Silicon Valley Allergy and Asthma
2500 Hospital Drive, Bldg 14, Mountain View, CA 94040

Anjuli Mehrotra, MD
Q: What are common triggers for asthma?

In susceptible individuals, exposure to allergens, like animal dander, dust mites, or pollens, can trigger asthma symptoms. Irritants such as tobacco smoke or strong scents can also trigger symptoms. Other common triggers include cold air, viral or bacterial infections, acid reflux, or stress/emotional anxiety. It is important to minimize known triggers to control your asthma.

Q: How often can I take my rescue inhaler or bronchodilator (albuterol)?

The rescue inhaler is meant to be exactly what it is called, a rescue inhaler. You should only use it if you are having increased difficulty breathing, coughing, or wheezing. The rescue inhaler may also be used as a preventative inhaler if you use it 15 minutes before exercise (for people who have exercise-induced asthma). If you are using your inhaler for treatment of asthma symptoms more than twice a week, you should discuss this with your doctor. This usually means that your asthma symptoms are not well-controlled and you may need another type of inhaler that works more for prevention of symptoms.

Q: What are the most common food allergens?

The eight most common food allergens are wheat, egg, cow's milk, peanut, soy, fish, shellfish, and tree nuts. These make up about 90-95% of all food allergens.

Q: Why is the prevalence of food allergy growing?

We don't really know the answer to this question, but there are a few different theories. One theory is that we are getting better at diagnosing food allergy. This may be part of the answer, but it cannot account for the degree of growth. The countries which have the lowest incidence of food allergy introduce a variety of foods at an early age, keeping the most allergenic foods in the diet in a regular interval. The delay of introduction of highly allergenic foods (nuts, fish/shellfish) in the United States might be another reason for higher food allergy incidence here, and so many allergists are now recommending introduction of allergenic foods at an early age. Another theory suggests that the Western diet, with more sugar, animal fats, and calorie-dense foods may be altering the gut bacteria, affecting the richness of the gut bacteria which may be protective in the development of food allergies.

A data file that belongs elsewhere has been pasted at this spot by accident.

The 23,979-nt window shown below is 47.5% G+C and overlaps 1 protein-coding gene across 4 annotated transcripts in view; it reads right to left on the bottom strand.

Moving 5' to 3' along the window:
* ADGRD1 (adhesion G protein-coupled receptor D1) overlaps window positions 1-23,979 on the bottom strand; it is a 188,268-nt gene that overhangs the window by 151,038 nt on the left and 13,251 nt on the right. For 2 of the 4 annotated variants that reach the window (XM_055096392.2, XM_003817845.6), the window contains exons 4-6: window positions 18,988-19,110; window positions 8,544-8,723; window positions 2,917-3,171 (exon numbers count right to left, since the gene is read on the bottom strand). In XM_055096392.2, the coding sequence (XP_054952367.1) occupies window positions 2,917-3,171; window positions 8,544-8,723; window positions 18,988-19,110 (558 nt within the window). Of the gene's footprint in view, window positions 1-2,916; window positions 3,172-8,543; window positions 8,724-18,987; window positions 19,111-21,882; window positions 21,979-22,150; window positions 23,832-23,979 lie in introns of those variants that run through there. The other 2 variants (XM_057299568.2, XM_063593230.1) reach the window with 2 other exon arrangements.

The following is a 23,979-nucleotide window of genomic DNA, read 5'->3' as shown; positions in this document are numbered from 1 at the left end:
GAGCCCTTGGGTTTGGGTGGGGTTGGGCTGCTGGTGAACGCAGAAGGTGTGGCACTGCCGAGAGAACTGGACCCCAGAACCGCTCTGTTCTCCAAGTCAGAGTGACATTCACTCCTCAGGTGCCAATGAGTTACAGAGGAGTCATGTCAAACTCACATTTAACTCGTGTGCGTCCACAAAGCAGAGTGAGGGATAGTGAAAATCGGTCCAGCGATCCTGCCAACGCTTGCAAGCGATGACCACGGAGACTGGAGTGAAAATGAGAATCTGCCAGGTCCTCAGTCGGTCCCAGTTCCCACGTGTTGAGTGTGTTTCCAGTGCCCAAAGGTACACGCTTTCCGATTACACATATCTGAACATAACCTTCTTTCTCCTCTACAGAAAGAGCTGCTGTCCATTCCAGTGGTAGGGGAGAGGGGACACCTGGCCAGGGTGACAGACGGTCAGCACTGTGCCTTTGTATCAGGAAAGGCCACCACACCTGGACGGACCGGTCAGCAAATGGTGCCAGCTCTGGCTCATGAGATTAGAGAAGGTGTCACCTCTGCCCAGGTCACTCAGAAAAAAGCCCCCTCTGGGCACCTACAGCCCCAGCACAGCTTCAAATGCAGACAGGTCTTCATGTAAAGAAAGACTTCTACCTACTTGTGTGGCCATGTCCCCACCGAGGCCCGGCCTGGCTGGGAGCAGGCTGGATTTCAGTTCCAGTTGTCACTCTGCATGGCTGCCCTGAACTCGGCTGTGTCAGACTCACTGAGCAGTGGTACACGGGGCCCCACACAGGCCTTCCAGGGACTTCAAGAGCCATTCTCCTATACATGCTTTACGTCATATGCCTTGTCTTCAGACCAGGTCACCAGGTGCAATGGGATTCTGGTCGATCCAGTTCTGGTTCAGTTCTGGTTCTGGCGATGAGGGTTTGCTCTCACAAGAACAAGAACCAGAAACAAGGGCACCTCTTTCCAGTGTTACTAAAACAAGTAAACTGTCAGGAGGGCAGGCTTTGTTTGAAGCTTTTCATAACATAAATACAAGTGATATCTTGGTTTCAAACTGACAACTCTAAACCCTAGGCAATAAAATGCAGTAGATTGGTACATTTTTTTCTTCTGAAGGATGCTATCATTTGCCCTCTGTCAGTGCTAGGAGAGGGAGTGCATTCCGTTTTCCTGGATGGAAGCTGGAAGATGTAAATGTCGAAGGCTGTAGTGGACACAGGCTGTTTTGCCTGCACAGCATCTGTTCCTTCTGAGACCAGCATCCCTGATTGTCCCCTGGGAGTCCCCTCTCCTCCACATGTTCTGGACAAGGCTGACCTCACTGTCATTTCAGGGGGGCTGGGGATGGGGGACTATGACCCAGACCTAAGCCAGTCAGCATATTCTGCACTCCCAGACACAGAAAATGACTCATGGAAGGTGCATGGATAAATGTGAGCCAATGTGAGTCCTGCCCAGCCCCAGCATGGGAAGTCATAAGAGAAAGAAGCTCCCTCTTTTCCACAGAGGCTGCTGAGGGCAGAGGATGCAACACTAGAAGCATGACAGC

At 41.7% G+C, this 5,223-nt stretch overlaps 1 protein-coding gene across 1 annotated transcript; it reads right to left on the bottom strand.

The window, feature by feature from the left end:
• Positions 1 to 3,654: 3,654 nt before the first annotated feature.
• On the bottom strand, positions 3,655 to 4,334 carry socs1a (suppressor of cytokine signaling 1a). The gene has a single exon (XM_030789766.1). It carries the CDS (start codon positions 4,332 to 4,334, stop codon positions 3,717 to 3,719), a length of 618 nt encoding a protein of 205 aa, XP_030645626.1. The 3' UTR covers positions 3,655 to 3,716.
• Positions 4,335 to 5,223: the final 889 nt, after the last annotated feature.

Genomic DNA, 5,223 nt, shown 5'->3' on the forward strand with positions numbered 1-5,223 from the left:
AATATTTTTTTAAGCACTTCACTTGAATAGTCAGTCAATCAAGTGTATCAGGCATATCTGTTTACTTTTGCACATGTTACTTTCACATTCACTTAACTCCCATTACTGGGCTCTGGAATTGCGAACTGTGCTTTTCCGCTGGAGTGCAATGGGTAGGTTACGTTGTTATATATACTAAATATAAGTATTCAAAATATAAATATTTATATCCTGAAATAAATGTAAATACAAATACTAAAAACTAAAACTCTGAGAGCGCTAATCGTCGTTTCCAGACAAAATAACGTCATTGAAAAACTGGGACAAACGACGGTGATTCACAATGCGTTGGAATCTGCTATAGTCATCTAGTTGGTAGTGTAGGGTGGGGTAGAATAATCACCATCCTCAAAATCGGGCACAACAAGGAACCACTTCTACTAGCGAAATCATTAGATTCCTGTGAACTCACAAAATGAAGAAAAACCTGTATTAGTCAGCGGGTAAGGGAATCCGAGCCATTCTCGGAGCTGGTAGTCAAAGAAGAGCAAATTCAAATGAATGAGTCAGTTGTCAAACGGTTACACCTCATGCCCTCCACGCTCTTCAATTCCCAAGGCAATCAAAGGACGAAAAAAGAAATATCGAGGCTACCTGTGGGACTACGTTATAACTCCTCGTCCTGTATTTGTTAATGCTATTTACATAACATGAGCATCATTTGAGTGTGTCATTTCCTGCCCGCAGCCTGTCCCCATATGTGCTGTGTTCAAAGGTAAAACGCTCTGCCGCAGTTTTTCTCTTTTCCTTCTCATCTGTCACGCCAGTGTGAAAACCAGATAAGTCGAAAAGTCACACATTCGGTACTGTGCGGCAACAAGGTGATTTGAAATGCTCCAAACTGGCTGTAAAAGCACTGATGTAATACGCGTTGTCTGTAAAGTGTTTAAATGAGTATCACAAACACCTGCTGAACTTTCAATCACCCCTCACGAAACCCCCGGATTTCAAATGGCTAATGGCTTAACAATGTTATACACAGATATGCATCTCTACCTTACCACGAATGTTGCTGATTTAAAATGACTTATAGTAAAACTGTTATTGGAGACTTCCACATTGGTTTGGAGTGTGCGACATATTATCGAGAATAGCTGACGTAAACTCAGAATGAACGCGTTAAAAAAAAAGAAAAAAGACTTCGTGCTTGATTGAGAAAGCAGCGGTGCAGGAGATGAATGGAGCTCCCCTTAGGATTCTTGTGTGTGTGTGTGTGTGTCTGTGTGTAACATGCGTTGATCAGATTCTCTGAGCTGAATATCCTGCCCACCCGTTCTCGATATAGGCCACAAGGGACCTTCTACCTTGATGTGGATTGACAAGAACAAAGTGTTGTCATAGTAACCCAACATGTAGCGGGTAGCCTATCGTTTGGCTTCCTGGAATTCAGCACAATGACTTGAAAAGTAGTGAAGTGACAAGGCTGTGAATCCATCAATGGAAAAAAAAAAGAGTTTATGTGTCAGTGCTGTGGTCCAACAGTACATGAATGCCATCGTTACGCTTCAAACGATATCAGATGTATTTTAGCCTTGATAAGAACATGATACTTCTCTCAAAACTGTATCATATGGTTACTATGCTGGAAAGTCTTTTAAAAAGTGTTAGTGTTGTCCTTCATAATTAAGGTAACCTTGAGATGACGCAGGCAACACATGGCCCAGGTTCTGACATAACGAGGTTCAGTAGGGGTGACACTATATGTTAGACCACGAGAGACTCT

Q: What is eczema?

Eczema, also called atopic dermatitis, is an inflammatory skin condition caused by immune dysfunction in the layers of the skin. It can begin in young childhood and often is associated with other allergic diseases such as nasal allergies, asthma, and food allergy. Eczema often looks like dry, scaly, red, or cracked skin and occurs in patches. It can be very itchy and the skin often itches before it rashes. Some common areas on the body for eczema include the folds of the arms and behind the knees.

Q: What is an epipen and why would I need one?

An epipen is a self-injectable adrenaline shot. It is considered to be the fastest, most effective treatment for anaphylaxis, a life-threatening allergic reaction. People who have food allergies, insect venom allergies (like a bee sting allergy), or a history of anaphylaxis for any reason are candidates for carrying an epipen. It is imperative to carry the epipen with you at all times, since you never know when a reaction might occur. In the event of a life-threatening reaction, you would inject yourself with the epipen as directed, and call 911 immediately so that an emergency medical professional can monitor you.

Phone (650) 701-7DOC, Fax (650) 515-3043